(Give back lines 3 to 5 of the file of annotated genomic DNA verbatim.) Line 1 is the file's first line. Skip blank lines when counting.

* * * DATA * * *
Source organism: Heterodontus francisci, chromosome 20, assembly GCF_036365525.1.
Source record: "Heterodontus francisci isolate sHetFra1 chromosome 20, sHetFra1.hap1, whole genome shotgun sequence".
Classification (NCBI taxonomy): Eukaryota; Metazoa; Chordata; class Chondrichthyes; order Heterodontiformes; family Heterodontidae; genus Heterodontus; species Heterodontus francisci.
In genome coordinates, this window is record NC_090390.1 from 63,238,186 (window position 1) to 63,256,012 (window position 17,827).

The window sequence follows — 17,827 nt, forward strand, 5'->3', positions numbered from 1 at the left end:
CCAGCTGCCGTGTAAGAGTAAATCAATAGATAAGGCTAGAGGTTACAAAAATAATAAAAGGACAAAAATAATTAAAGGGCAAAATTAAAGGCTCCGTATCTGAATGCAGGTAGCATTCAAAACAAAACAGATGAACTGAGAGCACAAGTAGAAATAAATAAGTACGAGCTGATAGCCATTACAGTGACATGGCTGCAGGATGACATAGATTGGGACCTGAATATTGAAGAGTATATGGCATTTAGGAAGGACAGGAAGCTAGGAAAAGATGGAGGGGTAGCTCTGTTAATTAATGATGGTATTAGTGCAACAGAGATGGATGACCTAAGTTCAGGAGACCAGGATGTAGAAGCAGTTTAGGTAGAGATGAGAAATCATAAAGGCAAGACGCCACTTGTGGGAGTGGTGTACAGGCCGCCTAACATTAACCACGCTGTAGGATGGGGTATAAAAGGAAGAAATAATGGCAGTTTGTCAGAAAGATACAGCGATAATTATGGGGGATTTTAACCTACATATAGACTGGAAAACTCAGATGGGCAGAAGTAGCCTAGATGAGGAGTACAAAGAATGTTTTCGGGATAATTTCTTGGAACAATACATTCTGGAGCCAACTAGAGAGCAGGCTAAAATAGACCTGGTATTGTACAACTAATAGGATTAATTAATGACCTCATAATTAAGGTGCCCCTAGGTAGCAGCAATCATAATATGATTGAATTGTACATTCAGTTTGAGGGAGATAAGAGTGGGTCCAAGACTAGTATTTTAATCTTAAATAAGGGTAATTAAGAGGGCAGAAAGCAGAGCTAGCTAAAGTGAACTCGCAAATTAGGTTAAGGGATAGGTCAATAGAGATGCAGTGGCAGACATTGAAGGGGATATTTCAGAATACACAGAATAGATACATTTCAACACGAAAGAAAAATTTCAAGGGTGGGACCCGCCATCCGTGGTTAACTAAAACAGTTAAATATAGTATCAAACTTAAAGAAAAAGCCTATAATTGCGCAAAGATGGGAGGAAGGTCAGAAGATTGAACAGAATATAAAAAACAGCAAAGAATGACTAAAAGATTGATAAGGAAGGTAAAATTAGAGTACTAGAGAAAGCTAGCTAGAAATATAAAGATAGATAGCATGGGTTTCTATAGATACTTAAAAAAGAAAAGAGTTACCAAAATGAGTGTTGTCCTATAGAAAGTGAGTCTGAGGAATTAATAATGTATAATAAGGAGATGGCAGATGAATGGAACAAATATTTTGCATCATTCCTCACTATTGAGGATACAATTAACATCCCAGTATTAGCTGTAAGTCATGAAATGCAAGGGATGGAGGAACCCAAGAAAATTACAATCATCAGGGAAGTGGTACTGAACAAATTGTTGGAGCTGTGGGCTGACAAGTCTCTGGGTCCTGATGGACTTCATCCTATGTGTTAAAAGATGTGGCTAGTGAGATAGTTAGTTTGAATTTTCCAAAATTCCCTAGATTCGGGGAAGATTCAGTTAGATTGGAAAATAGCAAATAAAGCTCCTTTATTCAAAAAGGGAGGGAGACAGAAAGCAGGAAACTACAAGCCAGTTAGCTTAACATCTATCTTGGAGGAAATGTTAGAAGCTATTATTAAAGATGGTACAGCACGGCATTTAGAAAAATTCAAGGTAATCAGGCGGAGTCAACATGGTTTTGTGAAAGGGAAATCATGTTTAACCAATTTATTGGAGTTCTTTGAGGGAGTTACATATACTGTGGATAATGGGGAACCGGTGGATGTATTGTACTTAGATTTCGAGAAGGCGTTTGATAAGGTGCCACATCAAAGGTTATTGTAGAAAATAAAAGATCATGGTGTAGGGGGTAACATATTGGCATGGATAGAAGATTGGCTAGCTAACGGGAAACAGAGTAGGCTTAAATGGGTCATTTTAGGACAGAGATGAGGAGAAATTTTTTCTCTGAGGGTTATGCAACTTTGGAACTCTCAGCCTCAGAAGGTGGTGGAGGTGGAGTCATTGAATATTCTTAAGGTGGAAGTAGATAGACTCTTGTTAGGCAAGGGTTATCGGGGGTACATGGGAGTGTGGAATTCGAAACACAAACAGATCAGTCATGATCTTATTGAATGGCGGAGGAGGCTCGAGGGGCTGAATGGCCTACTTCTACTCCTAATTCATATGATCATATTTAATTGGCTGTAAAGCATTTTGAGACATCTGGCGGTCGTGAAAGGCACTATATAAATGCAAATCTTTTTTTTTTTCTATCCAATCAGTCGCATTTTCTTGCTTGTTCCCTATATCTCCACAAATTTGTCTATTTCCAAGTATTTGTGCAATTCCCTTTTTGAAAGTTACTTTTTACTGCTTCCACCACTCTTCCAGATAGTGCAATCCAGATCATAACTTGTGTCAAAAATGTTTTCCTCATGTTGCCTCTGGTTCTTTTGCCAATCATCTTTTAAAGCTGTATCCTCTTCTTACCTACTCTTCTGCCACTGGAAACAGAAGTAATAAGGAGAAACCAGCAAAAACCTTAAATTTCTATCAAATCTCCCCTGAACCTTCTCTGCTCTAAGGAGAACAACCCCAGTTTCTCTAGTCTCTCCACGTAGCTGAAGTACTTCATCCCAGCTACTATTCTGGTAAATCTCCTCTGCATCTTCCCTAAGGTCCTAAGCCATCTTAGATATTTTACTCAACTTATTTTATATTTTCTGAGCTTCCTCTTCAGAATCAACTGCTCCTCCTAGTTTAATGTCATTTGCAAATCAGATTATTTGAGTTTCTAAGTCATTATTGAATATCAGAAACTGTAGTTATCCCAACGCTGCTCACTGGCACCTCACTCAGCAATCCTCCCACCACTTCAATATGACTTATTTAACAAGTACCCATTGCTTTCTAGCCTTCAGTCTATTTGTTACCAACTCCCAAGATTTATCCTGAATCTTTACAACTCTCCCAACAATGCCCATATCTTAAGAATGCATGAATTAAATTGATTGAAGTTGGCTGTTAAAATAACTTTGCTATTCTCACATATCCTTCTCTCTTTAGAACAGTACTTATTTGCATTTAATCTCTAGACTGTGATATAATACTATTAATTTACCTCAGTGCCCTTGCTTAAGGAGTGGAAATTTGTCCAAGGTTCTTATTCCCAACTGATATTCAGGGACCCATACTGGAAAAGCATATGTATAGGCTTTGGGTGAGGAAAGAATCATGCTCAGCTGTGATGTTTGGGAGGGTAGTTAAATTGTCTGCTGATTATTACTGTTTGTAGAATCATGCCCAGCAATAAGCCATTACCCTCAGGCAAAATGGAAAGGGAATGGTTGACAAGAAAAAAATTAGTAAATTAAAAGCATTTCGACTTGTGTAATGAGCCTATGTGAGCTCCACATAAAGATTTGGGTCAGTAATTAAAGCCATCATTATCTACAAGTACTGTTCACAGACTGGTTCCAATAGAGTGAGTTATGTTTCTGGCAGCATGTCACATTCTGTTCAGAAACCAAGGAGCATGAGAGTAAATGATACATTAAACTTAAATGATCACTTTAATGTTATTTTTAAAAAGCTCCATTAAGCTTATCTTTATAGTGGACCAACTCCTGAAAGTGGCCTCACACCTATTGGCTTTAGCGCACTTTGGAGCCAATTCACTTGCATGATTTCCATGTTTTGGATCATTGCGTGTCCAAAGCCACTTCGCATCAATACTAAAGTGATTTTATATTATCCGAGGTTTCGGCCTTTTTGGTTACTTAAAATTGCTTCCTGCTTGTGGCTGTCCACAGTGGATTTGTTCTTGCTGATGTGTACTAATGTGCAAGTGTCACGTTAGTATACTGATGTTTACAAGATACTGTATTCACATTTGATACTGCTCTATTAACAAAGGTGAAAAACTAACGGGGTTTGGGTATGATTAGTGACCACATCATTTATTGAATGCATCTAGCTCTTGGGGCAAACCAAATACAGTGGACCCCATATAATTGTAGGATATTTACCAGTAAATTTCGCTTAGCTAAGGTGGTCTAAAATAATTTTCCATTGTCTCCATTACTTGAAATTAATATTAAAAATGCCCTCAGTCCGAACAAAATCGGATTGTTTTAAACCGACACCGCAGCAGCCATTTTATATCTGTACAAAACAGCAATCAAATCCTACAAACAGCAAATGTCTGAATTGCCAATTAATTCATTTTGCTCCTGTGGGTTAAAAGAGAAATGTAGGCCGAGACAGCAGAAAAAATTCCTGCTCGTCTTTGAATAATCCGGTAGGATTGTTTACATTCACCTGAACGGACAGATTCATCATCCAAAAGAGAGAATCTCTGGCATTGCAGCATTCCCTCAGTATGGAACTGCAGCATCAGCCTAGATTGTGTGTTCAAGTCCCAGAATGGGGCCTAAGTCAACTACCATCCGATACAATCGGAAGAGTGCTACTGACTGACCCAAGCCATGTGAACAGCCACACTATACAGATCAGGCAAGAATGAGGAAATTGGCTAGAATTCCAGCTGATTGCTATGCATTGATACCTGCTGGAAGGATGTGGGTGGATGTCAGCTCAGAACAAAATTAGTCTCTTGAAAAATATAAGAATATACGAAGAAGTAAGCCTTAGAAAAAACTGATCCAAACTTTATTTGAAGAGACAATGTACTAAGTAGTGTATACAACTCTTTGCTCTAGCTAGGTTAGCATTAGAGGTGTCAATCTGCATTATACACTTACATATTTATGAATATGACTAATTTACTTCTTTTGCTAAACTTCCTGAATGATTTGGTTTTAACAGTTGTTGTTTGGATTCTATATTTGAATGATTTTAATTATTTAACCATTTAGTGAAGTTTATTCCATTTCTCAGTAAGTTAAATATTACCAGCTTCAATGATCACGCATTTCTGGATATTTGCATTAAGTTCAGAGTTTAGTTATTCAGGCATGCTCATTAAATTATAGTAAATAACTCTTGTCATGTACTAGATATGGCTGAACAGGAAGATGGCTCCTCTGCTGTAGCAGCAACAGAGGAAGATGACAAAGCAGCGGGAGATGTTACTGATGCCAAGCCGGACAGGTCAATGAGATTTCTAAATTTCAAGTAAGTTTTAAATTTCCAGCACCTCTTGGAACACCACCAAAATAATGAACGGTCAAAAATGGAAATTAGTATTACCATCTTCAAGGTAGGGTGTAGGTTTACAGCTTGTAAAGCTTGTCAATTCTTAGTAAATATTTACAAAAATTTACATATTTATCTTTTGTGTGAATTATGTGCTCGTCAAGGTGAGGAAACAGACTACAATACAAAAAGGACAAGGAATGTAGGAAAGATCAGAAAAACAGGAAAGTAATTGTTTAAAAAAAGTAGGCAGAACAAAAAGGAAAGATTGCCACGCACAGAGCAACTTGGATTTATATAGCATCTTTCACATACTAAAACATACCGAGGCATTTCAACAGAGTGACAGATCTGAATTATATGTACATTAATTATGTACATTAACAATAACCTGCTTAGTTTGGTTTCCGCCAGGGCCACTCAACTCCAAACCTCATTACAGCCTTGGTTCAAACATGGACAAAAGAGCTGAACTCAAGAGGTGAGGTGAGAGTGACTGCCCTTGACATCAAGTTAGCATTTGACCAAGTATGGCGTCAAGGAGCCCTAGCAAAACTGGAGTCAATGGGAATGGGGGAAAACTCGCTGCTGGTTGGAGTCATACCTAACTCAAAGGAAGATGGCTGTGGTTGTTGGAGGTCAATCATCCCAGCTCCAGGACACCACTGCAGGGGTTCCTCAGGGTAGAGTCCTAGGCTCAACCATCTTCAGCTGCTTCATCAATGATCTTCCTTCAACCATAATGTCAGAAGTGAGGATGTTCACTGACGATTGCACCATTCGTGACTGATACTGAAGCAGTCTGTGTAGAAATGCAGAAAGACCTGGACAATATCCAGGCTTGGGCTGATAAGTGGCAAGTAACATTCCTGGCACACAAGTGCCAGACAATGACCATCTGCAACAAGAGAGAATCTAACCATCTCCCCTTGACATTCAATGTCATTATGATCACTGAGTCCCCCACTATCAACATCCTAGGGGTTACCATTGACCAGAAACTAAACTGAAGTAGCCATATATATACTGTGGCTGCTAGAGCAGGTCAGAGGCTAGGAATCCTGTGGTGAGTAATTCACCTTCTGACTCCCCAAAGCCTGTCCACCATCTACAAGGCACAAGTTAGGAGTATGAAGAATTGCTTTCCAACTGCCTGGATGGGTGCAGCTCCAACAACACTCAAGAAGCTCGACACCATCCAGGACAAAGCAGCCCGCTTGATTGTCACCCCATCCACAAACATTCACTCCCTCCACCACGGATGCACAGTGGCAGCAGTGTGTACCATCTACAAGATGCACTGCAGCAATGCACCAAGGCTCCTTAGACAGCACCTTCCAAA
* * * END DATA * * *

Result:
Classification (NCBI taxonomy): Eukaryota; Metazoa; Chordata; class Chondrichthyes; order Heterodontiformes; family Heterodontidae; genus Heterodontus; species Heterodontus francisci.
In genome coordinates, this window is record NC_090390.1 from 63,238,186 (window position 1) to 63,256,012 (window position 17,827).

The window sequence follows — 17,827 nt, forward strand, 5'->3', positions numbered from 1 at the left end: